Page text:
Back-To-School Kids’ Financial Literacy Checklist

Sep 17, 2019 | Financial Literacy

Back-to-school signals a renewed focus on education. That includes your child’s financial education. The start of the new school year is the perfect time to review your kids’ proficiency with money. Use our back-to-school kids’ financial literacy checklist to prepare for the year ahead, with new and exciting financial learning opportunities that reinforce current skills and introduce new ones, relative to your child’s age and development.


Allowances are an essential part of your child’s financial education. They’re a fundamental building block in teaching your kids about saving, spending, budgeting, and even borrowing.

  • If your child’s heading into Grade 1-2, it’s time to start giving them a modest allowance, paid weekly in cash.
  • Regardless of age, we recommend reviewing allowances at least annually. If you forgot to revise your child’s allowance at their last birthday or the beginning of the calendar year, now’s an ideal time to consider appropriate changes to the amount, frequency, and/or payment method.
  • Take into account income from paid employment when adjusting allowance for middle and high school students.

Purchase Responsibilities

Just as your kid’s allowance should increase as they get older, so too should their purchase responsibilities. Purchase responsibilities help kids learn about real-life costs, wants versus needs, and the importance of budgeting.

  • Review your child’s purchase responsibilities now to ensure they remain aligned with allowance, age, financial trustworthiness, and living expenses.
  • Prepare your teen for financial independence at college and beyond, by gradually transitioning costs and responsibilities throughout middle and high school.


As your kids get older, age-appropriate chores support the household and teach kids valuable life skills, self-reliance, and time management planning.

  • Even if your youngster’s starting preschool or Kindergarten this Fall, they can still accomplish basic chores like tidying toys and throwing away trash.
  • Increase chores in line with your kids’ physical and emotional maturity, providing appropriate instruction and supervision.

Jobs And Work

Once your older kids, preteens, and teens are settled back into the school routine, encourage them to take on odd jobs for extra allowance or paid employment. Such opportunities support financial learning in multiple ways, such as saving towards longer term goals and understanding taxes.

  • Kids in Grades 6-9 can consider paid jobs at home or around the neighborhood, like raking leaves, shoveling snow, or mowing lawns.
  • The minimum age for employment is 14 years of age, so if your teen’s heading into high school, they’re probably old enough to find part-time work during the upcoming school year.
  • September-October is a good time for job hunting, especially as college-age employees abandon part-time work to head back to school. Help your teen prepare a professional-looking resumé, apply for jobs, and track income and expenditures.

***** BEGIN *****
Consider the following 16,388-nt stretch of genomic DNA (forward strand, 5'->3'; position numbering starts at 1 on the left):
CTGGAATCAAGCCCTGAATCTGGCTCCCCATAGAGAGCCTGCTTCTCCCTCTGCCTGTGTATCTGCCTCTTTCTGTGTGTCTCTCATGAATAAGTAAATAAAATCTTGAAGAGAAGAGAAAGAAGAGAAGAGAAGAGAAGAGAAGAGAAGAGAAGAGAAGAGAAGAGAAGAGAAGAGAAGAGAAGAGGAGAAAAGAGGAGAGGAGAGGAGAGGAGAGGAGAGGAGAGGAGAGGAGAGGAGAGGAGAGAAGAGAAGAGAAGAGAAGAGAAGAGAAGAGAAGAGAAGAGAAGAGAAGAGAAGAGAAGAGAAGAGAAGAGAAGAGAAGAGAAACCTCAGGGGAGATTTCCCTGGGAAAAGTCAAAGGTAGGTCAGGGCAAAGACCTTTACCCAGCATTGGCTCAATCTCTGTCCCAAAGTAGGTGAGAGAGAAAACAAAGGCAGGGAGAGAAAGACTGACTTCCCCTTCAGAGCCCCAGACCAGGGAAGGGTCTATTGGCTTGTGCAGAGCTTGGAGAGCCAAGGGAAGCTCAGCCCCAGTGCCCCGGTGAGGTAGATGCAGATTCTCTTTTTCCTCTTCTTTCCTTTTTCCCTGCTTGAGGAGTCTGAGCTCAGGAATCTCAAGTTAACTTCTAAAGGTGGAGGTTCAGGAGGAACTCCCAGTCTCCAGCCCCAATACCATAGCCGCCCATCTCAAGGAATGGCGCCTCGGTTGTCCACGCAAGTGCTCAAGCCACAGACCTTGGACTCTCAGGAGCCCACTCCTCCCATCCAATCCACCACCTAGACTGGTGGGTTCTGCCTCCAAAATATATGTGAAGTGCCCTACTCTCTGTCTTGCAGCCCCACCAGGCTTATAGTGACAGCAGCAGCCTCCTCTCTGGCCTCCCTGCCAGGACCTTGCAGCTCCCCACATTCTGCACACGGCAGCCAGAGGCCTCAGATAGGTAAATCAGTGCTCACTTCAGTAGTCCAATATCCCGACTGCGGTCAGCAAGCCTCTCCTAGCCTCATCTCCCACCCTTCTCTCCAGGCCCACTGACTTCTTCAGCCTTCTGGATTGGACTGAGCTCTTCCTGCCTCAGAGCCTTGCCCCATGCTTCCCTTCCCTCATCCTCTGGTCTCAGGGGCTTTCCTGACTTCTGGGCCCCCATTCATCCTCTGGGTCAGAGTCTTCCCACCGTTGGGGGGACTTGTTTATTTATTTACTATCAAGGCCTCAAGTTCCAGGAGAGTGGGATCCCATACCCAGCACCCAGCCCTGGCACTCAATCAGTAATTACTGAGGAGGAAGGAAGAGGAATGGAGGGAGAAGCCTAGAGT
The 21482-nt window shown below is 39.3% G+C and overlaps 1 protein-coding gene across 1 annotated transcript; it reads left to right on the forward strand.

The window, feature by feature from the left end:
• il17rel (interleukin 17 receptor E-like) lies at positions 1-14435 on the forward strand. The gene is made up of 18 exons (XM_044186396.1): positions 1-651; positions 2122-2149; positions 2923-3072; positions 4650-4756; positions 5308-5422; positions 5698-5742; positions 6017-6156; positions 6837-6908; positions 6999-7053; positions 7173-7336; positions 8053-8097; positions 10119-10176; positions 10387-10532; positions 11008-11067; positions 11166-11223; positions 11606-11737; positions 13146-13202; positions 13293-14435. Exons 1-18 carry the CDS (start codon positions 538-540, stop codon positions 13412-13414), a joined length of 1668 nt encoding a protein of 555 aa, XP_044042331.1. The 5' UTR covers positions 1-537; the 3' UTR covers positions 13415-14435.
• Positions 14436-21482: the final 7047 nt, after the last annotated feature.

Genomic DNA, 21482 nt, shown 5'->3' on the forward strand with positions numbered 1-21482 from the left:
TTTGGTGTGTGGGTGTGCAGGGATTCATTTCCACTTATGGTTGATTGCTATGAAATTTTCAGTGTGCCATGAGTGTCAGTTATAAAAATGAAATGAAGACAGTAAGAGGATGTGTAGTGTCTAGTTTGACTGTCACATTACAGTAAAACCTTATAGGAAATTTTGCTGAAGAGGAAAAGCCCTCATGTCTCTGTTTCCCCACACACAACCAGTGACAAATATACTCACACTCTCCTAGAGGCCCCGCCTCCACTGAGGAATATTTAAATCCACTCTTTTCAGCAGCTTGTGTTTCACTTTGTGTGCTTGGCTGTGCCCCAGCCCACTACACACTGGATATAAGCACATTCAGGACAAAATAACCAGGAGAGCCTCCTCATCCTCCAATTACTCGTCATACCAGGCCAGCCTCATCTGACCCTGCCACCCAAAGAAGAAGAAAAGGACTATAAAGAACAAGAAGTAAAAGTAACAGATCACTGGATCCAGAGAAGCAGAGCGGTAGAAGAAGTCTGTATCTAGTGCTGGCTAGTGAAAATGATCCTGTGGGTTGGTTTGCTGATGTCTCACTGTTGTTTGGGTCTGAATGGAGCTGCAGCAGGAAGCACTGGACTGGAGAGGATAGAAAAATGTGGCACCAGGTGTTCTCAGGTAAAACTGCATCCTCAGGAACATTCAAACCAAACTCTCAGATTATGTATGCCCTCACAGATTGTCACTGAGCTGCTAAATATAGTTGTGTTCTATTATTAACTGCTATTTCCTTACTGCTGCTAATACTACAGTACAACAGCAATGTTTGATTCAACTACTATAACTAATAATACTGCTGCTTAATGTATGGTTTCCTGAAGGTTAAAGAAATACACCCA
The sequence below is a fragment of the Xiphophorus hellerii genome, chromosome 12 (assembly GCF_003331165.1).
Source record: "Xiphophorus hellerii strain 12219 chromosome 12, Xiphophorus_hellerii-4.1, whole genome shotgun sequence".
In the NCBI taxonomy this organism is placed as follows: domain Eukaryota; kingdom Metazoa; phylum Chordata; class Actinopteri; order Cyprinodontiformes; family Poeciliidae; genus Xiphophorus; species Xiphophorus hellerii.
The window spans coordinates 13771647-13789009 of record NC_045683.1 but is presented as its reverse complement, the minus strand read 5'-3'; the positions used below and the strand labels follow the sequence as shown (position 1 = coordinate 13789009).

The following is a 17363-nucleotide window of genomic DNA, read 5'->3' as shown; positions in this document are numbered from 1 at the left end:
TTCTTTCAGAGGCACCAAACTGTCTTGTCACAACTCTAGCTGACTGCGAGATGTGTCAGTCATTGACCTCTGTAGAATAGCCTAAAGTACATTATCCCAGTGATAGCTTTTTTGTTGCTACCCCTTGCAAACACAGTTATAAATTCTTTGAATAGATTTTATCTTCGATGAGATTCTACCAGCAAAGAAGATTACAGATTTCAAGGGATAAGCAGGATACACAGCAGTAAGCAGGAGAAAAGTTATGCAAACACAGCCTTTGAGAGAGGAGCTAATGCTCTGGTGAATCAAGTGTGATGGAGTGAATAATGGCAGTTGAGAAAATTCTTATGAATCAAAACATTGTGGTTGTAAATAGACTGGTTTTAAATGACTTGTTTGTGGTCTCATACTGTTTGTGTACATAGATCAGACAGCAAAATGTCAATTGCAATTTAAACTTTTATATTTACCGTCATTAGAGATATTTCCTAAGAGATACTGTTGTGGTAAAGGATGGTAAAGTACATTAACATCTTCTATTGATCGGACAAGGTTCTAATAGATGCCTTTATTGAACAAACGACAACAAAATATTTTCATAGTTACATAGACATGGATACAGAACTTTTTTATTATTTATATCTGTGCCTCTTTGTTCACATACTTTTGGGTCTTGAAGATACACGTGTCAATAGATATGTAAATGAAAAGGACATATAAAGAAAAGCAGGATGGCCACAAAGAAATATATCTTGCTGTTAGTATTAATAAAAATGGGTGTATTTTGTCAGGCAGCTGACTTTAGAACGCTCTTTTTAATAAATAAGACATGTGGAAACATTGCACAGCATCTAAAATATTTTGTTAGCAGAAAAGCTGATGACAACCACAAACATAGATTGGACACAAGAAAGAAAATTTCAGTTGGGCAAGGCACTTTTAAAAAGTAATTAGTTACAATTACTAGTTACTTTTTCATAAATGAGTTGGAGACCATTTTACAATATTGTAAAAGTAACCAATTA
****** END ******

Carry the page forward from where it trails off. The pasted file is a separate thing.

If philanthropy is a core family value, use the new school year to teach your kids about charitable giving.

  • Introduce a ‘Giving’ coin jar to accompany ‘Save’ and ‘Spend’ jars for youngsters.
  • Help your kids sort out unused or gently used clothes, toys, and school supplies to donate to charity.
  • Volunteer opportunities can provide insights into future careers, teach important job skills, and are often a requirement for high school graduation.

Saving And Spending

The start of a new school year is a good time to help your kids set some key short- and longer term saving goals such as saving for birthday and holiday gifts, or looking ahead to spring break travel.

  • Counting saved coins together teaches your child coin values and also supports Grade 1-2 math and number concepts.
  • Help older kids and preteens create a basic budget that balances spending wisely today with saving for tomorrow.
  • Consider implementing a matching program to encourage conscientious saving for kids 10 and older.


Banking is an important real-world element of your kid’s financial education. It helps kids learn about financial terminology, savings and interest, financial technology, and much more.

  • If your kids are aged 8-10, now’s the time to help them establish a bank account.
  • Find out if your child’s school partners with a local child-friendly bank or encourages ‘school banking’.

College Considerations

If your student’s heading to high school this Fall, now’s the time to start talking with them about saving for college and who’s paying for what.

There’s too much to learn about money to give your kids a quick crash course just before they leave for college. The building blocks of financial literacy need time and experience to take root and grow. It’s time to start teaching your kids about money now, to help them achieve financial success in the future.

If you’re interested in making a wise investment in your own future, please contact SageVest Wealth Management to learn more about our comprehensive, customized services.

Prepared by SageVest Wealth Management. Copyright .
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